If astronomers were to observe Earth from another solar system, could they tell that our planet is teeming with life? By examining Earth in the same way that we look at exoplanets — planets orbiting other stars — we might improve our chances of detecting alien organisms on distant worlds, researchers recently suggested.
Since 1999, a process for spotting exoplanets, known as the transit method, has revealed thousands of worlds by measuring fleeting dips in the brightness of the stars that the planets orbit. No one knows whether or not these worlds host life, but if scientists were to peer at Earth using the transit method, they would likely spot definitive signatures of life.
Once those signatures have been identified from Earth observations, experts could then look for those same clues in exoplanets. Scientists recently described this approach as a mission concept called Earth Transit Observer (ETO), presenting it on March 17 at the 52nd Lunar and Planetary Science Conference 2021, held virtually this year due to the COVID-19 pandemic.
Most of the exoplanets we know about were found through the transit method, according to NASA. Powerful telescopes, such as the Kepler Space Telescope and the Transiting Exoplanet Survey Satellite (TESS), can detect when the passage of an orbiting planet briefly dimmed a star's light, even for stars that are thousands of light-years away. Scientists can estimate how big such a planet is, based on how much light it blocks. They can also calculate the size of its orbital path by measuring how much time passes between dimming events.
A host star's size and temperature, and how near or far the planet is from the star, provide more clues about how hospitable to life an exoplanet might be. Transits can also hint at an exoplanet's atmosphere. During a transit, a star's light filters through atmospheric molecules, which absorb certain frequencies. The result can help researchers to identify elements such as oxygen and methane. However, such signatures are typically so small that astronomers need dozens of transit observations to confirm that these elements are present, the scientists said in a statement.
However, other factors on the planet and star can also affect readings of atmospheric molecules. For example, planets experience shifts in their seasons, weather patterns and ocean currents, while solar activity — such as the ebb and flow of solar winds and the formation of powerful solar storms — is also highly variable. Any of these conditions could shape atmospheric behavior during different transits, potentially affecting ratios of atmospheric molecules and elements, according to the statement.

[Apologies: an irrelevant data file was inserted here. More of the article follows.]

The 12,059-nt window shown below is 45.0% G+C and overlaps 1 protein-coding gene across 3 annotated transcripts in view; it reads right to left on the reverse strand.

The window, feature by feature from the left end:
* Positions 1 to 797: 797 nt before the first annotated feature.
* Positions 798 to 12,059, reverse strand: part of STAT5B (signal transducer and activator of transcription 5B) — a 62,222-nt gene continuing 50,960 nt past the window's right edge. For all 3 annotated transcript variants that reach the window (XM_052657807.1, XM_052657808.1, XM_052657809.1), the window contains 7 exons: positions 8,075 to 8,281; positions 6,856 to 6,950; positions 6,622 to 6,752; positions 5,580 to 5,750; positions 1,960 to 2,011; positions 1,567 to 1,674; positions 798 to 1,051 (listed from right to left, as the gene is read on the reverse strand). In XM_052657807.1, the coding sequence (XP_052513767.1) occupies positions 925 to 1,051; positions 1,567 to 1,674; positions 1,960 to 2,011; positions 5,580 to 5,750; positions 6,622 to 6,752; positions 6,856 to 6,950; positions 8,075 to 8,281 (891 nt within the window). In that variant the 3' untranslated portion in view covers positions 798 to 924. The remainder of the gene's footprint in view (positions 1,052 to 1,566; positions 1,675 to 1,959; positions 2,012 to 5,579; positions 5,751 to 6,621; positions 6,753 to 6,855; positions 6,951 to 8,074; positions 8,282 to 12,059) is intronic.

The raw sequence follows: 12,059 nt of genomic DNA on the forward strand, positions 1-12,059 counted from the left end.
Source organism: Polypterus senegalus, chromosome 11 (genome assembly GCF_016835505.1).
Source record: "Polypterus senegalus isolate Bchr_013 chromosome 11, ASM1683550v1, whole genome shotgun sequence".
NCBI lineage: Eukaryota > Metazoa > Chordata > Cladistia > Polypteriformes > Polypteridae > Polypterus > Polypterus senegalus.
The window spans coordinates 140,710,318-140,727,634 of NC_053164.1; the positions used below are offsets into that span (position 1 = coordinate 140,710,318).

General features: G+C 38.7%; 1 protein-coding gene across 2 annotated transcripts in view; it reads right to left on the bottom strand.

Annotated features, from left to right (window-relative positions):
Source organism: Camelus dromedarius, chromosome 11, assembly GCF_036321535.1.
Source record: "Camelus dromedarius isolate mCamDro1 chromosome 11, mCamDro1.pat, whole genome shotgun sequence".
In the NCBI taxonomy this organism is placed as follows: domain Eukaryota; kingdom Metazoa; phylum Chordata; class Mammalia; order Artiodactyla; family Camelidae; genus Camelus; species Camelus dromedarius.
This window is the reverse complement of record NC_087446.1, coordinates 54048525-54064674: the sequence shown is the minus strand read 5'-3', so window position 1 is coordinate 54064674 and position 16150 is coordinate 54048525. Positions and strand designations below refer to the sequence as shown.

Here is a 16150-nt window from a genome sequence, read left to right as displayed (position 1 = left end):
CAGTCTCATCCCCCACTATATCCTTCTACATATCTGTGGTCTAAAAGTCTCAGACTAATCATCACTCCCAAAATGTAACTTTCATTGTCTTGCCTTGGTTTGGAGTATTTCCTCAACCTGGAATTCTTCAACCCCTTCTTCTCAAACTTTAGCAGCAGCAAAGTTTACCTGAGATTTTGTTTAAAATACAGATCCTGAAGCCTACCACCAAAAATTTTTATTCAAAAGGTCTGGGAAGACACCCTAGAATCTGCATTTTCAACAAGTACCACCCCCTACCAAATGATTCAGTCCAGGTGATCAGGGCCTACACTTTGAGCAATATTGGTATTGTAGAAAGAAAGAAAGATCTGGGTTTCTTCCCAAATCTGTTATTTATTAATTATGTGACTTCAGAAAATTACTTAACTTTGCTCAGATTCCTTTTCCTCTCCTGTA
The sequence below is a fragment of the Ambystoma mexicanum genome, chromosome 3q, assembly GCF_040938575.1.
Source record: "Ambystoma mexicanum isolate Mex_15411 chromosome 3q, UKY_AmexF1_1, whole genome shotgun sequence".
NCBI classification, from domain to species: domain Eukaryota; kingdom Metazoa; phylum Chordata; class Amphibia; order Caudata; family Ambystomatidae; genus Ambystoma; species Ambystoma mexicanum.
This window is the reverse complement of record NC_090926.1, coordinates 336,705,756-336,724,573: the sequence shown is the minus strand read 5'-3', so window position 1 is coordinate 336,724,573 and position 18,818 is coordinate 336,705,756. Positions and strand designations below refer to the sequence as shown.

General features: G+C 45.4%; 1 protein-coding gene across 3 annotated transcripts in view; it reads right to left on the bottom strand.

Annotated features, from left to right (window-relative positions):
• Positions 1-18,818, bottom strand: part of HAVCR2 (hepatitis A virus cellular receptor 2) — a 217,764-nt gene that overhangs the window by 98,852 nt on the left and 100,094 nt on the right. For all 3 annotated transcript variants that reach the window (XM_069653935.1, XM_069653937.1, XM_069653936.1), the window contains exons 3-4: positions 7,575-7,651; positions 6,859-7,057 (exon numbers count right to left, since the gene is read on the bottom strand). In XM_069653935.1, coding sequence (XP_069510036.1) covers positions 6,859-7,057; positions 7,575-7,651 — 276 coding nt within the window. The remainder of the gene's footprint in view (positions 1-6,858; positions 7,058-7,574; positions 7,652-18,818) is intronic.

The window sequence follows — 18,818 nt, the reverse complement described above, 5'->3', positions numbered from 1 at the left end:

Finding "new Earths"
In order to understand those variables, "you need to know your stars as well as anticipate what your planet is going to look like," said Laura Mayorga, lead author on an upcoming paper about the mission proposal in The Planetary Science Journal.
This can be challenging when both the star and exoplanet are unfamiliar, she added.
"It’s a very hard problem," Mayorga, an exoplanet astronomer at the Johns Hopkins University Applied Physics Laboratory in Laurel, Maryland, said in the statement.
Luckily, scientists already have all those answers for an inhabited planet/star pair: Earth and the sun. For the ETO mission, a small satellite with equipment capable of imaging the light spectrum from near-violet to near-infrared would watch Earth as it passed in front of the sun. The spectrograph would check for signs of water and carbon dioxide, as well as biosignature pairs — oxygen and methane, and ozone and methane — which together indicate conditions that are favorable for hosting life (of course, it remains to be seen if such signatures are just unique to life on Earth).
"The transit technique used by such an investigation would be the same that will be used by the James Webb Space Telescope (JWST) to study some of the thousands of known exoplanets transiting their host stars," the scientists wrote in the presentation. The ETO satellite would peer at Earth from a distance of 930,000 miles (1.5 million kilometers), about where the JWST will orbit the sun, after it launches on Oct. 31.
Because the climate variabilities on Earth and the activity patterns of our sun are well-known, scientists can observe how they affect readings of atmospheric molecules, and then apply that to observations of "new Earths," according to the report.
“The solar system is the only place where we know all the right answers to things. We can test our techniques, figure out their limitations and make connections between the results," Mayorga said in the statement.
"Can we then connect that with the unresolved observations we normally make of exoplanets, and test the method of stacking up low-signal observations? That’s really where we want to go," Mayorga added.
The scientists plan to submit the ETO proposal to NASA’s Astrophysics Pioneers Program in the fall of 2021, according to the statement. This program develops astrophysics missions that use smaller equipment and require smaller budgets than missions in the agency's Explorers Program, according to NASA.
Originally published on Live Science.
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Mindy Weisberger is a Live Science editor for the channels Animals and Planet Earth. She also reports on general science, covering climate change, paleontology, biology, and space. Mindy studied film at Columbia University; prior to Live Science she produced, wrote and directed media for the American Museum of Natural History in New York City. Her videos about dinosaurs, astrophysics, biodiversity and evolution appear in museums and science centers worldwide, earning awards such as the CINE Golden Eagle and the Communicator Award of Excellence. Her writing has also appeared in Scientific American, The Washington Post and How It Works Magazine.